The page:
Up to that point, doctors and medical societies had supported long-term use of hormone therapy in older women, particularly to prevent heart disease. All debate aside, the WHI showed that estrogen plus progestin didn’t prevent heart attacks in women over 60, and the risks of the treatment increased with long-term use and age.
“We knew that this was an important finding,” Rossouw says. “We wanted to make sure it got the widest possible exposure, and we achieved that objective. Now, were we wrong to do that? We feel that we had little alternative because we needed to change a practice that turned out to be incorrect.”
The writing group kept the findings secret, even from most of the WHI investigators, in order to protect study participants from learning the results from an unofficial source, Rossouw adds. “I leave it to you to judge how much of this was people feeling that they were left out, versus a genuine issue with the way the data were presented.”
Rossouw agrees that many women and doctors now believe that “hormone therapy in general is dangerous,” even though the risks in younger women “are indeed extremely low.”
“The WHI, including myself, have somehow been blamed,” but the backlash “is not in our control,” he says. “It’s the professional societies to which these doctors belong that need to make sure that practice conforms to the evidence.” Rossouw also faults the media for using “headlines that scare people because it gets hype.”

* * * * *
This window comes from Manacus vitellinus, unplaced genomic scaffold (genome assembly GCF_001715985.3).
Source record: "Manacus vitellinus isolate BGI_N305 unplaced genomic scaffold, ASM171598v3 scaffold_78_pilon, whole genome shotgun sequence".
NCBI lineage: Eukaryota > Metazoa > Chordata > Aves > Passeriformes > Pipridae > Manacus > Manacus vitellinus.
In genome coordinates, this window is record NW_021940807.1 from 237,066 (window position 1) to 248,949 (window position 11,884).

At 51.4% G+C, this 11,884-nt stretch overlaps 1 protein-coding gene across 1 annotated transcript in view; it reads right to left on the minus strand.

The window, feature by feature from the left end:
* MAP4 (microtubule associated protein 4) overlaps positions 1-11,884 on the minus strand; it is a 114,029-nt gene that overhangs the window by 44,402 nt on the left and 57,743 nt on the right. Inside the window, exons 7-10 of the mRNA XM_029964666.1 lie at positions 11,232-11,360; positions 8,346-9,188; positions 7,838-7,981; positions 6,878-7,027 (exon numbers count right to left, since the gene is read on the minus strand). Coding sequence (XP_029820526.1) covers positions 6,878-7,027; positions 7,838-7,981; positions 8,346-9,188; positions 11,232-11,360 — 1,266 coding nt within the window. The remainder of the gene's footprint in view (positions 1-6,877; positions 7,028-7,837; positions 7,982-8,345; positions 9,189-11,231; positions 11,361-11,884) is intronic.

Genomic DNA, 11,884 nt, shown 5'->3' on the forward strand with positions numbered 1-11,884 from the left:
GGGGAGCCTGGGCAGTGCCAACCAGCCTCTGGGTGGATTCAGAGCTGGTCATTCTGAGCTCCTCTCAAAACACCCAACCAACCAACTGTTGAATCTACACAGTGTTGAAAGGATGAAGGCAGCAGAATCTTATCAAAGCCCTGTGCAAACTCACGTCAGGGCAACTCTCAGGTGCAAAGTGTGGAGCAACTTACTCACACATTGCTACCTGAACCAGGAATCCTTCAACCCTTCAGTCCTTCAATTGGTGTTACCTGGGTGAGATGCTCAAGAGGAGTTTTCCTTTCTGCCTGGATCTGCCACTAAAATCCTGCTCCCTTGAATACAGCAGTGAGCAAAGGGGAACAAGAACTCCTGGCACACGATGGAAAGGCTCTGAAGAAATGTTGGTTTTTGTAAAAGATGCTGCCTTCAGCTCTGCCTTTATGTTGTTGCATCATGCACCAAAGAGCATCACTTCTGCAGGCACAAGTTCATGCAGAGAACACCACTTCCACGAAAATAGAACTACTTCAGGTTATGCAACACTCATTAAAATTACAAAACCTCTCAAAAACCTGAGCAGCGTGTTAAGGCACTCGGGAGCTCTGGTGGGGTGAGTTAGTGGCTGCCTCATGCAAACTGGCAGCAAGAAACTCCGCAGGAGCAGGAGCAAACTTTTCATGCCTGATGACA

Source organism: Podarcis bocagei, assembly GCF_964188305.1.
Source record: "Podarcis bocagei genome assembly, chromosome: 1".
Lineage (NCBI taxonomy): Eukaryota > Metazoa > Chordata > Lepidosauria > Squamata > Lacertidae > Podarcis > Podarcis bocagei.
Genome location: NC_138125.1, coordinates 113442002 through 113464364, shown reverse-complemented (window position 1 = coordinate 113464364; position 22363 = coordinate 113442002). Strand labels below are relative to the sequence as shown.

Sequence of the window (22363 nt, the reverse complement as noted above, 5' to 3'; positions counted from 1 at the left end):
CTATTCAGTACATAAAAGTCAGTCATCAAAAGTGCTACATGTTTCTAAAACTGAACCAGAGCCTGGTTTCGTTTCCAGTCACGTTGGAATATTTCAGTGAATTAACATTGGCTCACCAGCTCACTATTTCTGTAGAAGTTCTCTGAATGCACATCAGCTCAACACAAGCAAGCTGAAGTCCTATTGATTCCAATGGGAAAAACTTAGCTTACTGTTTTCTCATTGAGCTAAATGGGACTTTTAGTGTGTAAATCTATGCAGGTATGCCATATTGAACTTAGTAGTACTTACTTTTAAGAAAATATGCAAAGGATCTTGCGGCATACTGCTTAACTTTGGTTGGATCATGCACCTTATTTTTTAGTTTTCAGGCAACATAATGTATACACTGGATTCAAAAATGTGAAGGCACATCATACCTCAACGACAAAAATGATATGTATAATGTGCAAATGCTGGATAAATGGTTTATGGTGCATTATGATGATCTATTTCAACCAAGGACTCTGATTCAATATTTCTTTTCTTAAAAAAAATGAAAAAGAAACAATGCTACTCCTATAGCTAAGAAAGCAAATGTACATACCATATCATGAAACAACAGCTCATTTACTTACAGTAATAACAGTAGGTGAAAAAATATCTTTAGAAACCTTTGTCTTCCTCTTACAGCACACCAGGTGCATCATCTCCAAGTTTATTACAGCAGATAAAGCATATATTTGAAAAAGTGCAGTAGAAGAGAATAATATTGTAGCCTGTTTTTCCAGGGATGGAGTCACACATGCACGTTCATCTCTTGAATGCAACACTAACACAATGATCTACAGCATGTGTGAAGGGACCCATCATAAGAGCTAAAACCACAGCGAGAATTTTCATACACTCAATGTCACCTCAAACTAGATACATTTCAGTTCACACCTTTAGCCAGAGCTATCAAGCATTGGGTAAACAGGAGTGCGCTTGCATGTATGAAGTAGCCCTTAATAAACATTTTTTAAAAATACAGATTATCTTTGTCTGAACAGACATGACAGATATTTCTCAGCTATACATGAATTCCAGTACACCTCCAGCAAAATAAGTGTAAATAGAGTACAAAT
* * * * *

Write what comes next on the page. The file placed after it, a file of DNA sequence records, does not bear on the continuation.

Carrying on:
He says the writing group was “careful to say that this was a trial of disease prevention in older women.” But things aren’t so clear cut in the WHI’s initial press release. At one point, the release states that the benefits of estrogen plus progestin are “likely to outweigh the risks” for short-term relief of symptoms of menopause. But later it states that “the adverse effects of estrogen plus progestin applied to all women, irrespective of age, ethnicity, or prior disease status.” Both statements were attributed to Rossouw.
Dr. JoAnn Manson, another WHI investigator, says there were “a number of factors that spun out of control” to cause misunderstanding of the findings. She was Langer’s coauthor on a 2013 review and primary author of a 2016 perspective in the New England Journal of Medicine that attempted to set the record straight on the benefits of short-term hormone therapy for symptoms of menopause.
However, Manson declined to comment on Langer’s new allegations. “It is extremely political. Bob Langer, he’s no longer really actively involved in WHI, but I am,” she explained. “What we’re trying to do now is look to the future.”
Medical societies have come around again to recommend short-term hormone therapy for women within 10 years of menopause. But care for midlife women is still “quite fragmented and derailed,” Manson says. Many doctors are reluctant or lack the training to prescribe appropriate hormone therapy, she says. At the same time, there’s been an explosion in the market for unproven alternative treatments.
Dr. Jennifer Blake, CEO of the Society of Obstetricians and Gynecologists of Canada (SOGC), says experts are only beginning to realize the harms of younger women stopping and avoiding appropriate hormone therapy. “Death rates go up when you stop hormones and we have lots of evidence to show hip fracture risk goes up as well.”
A study published in 2013 estimated that as many as 91 610 American women died prematurely between 2002 and 2012 as a result of avoiding estrogen therapy.
Dr. Robert Reid, lead author of the SOGC menopause guidelines, says “it probably did more harm than good telling everyone to stop their hormones.”
This is a two-part article on hormone replacement therapy. Part two will look at a resurgence of interest in the preventive use of HRT.
Photo credit: XiXinXing/iStock